But decades of overharvesting, pollution, and disease have contributed to the decline of oyster populations in the Bay. Destructive harvesting techniques led to the loss of roughly three-quarters of the Bay’s oyster reefs between 1860 and 1920. Then, beginning in the 1950s, the Bay was hit with two diseases—MSX and Dermo—that are caused by parasites that attack and frequently kill oysters, though they are harmless to people. Together with continued overharvesting and pollution, the diseases devastated the Bay’s oyster populations.

What is the current state of oyster populations in the Chesapeake Bay?

In Maryland, the overall oyster population is down from 600 million market-size oysters in 1999 to about 400 million in 2020, according to a June 2020 update to Maryland's Oyster Stock Assessment by the Maryland Department of Natural Resources. But the estimated number of oysters less than one year old is the sixth lowest recorded since 1999—about 275 million oysters—which could spell trouble for future harvests.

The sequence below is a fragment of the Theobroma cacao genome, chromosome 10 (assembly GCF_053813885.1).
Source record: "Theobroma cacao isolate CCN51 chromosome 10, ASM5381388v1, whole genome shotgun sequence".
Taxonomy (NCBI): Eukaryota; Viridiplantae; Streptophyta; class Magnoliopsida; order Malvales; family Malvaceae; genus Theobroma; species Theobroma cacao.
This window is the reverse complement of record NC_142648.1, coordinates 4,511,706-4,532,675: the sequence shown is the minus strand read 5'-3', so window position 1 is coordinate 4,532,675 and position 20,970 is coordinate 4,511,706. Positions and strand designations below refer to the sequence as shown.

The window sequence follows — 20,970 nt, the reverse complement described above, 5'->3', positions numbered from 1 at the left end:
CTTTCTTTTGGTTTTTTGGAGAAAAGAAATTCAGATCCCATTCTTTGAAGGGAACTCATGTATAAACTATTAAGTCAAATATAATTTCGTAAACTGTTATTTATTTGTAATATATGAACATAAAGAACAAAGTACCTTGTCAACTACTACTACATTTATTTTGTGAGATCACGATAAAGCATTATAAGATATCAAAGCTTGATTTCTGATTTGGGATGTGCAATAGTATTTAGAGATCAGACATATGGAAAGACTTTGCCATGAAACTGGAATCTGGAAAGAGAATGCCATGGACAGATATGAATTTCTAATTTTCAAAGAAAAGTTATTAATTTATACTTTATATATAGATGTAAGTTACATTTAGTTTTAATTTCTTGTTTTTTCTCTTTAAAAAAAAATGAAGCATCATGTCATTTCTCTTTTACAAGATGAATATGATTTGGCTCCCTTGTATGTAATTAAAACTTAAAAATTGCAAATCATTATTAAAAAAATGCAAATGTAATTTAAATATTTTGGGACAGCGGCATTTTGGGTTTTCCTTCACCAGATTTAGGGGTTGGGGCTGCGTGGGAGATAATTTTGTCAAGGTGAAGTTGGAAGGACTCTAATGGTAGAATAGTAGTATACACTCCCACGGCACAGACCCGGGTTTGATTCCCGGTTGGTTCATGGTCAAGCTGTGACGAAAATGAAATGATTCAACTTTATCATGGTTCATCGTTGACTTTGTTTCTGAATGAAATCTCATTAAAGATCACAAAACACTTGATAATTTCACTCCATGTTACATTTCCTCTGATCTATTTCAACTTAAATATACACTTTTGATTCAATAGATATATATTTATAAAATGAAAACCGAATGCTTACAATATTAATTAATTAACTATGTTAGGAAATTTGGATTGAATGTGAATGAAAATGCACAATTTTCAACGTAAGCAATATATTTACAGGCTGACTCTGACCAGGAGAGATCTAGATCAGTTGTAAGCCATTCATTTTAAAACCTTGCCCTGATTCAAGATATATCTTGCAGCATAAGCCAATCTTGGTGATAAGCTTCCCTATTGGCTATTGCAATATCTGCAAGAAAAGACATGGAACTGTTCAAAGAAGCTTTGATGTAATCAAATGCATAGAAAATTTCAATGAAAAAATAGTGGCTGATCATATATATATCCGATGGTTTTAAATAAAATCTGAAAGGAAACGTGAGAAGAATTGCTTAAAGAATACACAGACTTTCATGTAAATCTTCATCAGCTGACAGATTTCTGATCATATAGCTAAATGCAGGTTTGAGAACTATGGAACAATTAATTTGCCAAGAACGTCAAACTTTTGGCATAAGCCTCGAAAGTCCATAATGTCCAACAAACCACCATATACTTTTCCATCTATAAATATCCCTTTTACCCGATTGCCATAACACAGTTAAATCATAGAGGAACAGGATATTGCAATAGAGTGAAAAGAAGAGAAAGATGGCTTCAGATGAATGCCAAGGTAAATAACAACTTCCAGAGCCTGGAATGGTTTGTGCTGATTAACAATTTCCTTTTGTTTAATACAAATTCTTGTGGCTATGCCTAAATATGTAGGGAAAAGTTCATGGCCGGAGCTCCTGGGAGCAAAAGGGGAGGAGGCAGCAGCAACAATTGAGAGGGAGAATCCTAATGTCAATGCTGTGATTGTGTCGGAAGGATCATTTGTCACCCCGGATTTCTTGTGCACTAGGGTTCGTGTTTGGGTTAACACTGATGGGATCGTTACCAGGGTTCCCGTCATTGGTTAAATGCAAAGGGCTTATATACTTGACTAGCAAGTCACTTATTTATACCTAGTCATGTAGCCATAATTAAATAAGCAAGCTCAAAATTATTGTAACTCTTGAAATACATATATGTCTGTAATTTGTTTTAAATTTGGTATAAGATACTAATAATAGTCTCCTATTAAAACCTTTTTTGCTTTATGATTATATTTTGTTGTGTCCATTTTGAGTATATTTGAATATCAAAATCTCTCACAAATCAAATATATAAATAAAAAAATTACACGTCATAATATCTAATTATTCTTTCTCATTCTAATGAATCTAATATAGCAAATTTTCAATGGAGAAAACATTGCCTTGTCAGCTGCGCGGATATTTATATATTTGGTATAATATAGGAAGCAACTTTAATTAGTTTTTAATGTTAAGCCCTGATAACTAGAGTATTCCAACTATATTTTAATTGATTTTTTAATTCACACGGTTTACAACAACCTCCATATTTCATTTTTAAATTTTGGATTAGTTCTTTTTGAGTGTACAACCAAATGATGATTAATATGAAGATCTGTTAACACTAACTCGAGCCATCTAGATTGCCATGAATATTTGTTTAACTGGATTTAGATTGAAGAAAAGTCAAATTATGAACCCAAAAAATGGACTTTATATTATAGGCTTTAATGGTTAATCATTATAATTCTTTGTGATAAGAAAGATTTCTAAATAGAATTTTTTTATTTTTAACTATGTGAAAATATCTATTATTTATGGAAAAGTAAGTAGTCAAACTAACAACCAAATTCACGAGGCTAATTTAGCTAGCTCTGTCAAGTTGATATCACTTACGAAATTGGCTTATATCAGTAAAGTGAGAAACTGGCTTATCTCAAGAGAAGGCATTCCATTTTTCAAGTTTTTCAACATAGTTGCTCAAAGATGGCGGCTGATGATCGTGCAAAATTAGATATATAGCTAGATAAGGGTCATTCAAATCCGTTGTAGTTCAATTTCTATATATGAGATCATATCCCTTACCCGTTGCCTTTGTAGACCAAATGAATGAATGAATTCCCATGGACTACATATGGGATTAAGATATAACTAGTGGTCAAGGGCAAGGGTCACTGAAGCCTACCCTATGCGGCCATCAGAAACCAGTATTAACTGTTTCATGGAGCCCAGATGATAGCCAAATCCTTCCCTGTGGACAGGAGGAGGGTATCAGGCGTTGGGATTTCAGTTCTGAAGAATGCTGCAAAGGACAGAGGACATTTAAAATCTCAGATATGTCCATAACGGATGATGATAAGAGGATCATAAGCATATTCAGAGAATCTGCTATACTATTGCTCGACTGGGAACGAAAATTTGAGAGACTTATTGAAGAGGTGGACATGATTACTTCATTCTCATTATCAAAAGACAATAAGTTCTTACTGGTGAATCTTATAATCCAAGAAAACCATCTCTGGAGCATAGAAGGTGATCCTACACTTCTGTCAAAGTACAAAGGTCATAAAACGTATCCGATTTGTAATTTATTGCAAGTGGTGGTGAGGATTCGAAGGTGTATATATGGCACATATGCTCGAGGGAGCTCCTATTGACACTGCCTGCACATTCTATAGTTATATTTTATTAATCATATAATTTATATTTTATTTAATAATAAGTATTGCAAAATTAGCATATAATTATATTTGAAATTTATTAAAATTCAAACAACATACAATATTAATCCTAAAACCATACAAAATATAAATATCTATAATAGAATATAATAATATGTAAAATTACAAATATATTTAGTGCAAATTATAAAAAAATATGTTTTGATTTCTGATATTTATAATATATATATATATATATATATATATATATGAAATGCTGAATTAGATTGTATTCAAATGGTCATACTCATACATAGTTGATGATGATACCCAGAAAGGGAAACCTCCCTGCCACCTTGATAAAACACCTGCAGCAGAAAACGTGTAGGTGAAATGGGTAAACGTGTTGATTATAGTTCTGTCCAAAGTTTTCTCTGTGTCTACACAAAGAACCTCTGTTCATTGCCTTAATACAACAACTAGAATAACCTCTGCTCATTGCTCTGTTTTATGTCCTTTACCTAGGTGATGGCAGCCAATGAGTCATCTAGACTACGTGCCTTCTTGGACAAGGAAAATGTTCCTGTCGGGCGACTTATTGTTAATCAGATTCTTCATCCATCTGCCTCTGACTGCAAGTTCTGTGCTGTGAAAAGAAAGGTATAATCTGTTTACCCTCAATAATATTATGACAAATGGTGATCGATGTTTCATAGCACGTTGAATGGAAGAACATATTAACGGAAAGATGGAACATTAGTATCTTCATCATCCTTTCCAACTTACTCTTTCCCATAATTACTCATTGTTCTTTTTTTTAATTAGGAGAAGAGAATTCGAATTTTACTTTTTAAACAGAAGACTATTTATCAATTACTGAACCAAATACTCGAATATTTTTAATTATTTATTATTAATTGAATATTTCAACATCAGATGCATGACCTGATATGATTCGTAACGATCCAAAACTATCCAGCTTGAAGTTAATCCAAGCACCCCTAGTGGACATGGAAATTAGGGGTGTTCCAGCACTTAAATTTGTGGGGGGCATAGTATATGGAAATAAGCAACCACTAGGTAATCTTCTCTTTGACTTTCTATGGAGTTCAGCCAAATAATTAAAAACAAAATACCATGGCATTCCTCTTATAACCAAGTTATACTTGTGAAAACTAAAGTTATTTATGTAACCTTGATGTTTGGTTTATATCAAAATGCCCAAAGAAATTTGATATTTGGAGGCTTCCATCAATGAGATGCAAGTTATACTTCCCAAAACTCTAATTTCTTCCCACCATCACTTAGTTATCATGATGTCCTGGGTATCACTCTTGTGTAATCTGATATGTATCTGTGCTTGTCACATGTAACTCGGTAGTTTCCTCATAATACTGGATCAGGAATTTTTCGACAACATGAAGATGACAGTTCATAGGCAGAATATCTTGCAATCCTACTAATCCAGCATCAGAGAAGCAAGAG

Virginia's total wild oyster harvests have remained stable at around 600,000 bushels for the past several years, partly due to a rotational harvest system. This system reduces pressure on certain harvest bars by only opening them to harvest once every three years. In addition, a state supported replenishment program helps to plant shell on harvest areas, increasing habitat for baby oysters (spat) to attach and grow. Why is it important to restore oysters and oyster reefs?